‘If people are persistently defiant, they can be put in jail’: Illinois Gov. J.B. Pritzker announces 17% COVID-19 positivity rate over past 24 hours
May 4, 2020
After announcing that 17% of Illinois residents tested for the novel coronavirus COVID-19 over the past 24 hours came back positive, Illinois Gov. J.B. Pritzker stated that local law enforcement can arrest “persistent” offenders of social distancing mandates.
Standing in front of staggered American and Illinois state flags, Pritzker also confirmed an additional 2,341 new cases and 46 deaths over the past 24 hours, bringing Illinois state totals to 63,840 and 2,662, respectively. However, though the quantity of COVID-19 patients and “assumed COVID-19 patients” increased since April 5, the rate of increase over the past week decreased, down 3.8% from April 26.
Pritzker appeared encouraged by the state’s 22% ventilator usage, a figure he attributed to the successes of Illinois’ stay at home mandate. “That’s a lot lower than we expected at this point and it’s because of the amazing work people have done staying and home and following our executive orders,” said Pritzker.
While Pritzker acknowledged the state’s plan to dismantle the emergency care center erected at McCormick Center, the governor also announced that only 17% of intensive care unit (ICU) beds remain available throughout Cook County. Northwest Suburbs collectively possess 152 available beds (38.3% of total ICU beds) while the North Suburbs carry only 27 available beds (11.9%).
In response to Chicagoland pastors continuing church services amid social distancing mandates, Pritzker stated that he preferred to remind parties resisting Illinois’ stay at home order of the dangers of large gatherings. However, Pritzker clarified that individuals who continue to ignore social distancing warnings may be incarcerated.
“We’re asking them to disperse, that’s the most important thing,” said Pritzker. “It’s not an intention that people will go to jail. I will say that if people are persistently defiant, they can be put in jail. I’m not suggesting that that is the best answer of the first answer, but that is an option for local law enforcement.”
Pritzker’s stance follows a weekend involving over 1,000 police dispersals in Chicago. However, despite Chicago residents defying Pritzker plea to refrain from nonessential activity, law enforcement issued zero citations.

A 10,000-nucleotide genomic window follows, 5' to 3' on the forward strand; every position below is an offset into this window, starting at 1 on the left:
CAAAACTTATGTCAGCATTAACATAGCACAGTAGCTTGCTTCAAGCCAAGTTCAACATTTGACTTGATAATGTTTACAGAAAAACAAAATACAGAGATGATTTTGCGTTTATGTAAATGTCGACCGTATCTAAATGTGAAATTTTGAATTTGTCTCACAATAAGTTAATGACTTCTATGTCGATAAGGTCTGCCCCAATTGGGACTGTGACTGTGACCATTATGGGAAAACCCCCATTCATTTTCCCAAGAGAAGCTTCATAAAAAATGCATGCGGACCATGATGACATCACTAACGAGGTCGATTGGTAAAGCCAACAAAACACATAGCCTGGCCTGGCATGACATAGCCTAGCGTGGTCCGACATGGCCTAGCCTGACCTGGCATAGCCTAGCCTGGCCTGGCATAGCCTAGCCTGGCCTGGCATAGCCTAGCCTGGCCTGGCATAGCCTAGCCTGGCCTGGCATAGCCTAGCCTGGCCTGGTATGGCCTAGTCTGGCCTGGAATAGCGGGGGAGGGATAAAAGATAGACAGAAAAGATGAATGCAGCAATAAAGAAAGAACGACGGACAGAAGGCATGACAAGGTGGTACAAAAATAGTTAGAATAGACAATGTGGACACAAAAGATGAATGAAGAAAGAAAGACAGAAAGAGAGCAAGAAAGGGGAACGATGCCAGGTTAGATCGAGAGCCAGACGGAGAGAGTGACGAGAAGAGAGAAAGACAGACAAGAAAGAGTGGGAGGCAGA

“People should really understand if our numbers flatten and get better–and that’s where we seem to be at right now–it’s because people followed the rules,” said Pritzker. “And to the extent that people are not following them and gathering in groups, they’re going to spread the virus and cause us to go back into a previous executive order if in fact there is a spike in cases.”
When asked if he considered following New York Gov. Andrew Cuomo’s model to reopen the state by May 15, Pritzker balked at the prospectof setting a date. Instead, Pritzker said the state will consider a multitude of factors, including population densities, before announcing a plan to reopen the state economy.
Said Pritzker, “It really needs to be based on data and metrics. My guess is knowing [Gov. Cuomo], that he was really talking and hoping that that might be a date that they can do it. But you really need to do this based on the data and that’s what we’re following very closely.
“I want to open it as fast as anybody does, I just want to make sure we’re doing it in a safe fashion.”
Nevertheless, Pritzker stated the state’s intention to declare a plan to reopen the economy ahead of May 30. According to Pritzker, Illinois state representatives are organizing different phases to gradually reopen Illinois.
Despite over 1.2 million confirmed cases in the United States, Pritzker suggested a need to accelerate availability for testing nationwide. As of May 4, Illinois confirmed the fourth-most coronavirus COVID-19 diagnosis among U.S. states, trailing only New York, New Jersey and Massachusetts.
“We’re doing a lot of testing, but no state is doing enough testing,” said Pritzker.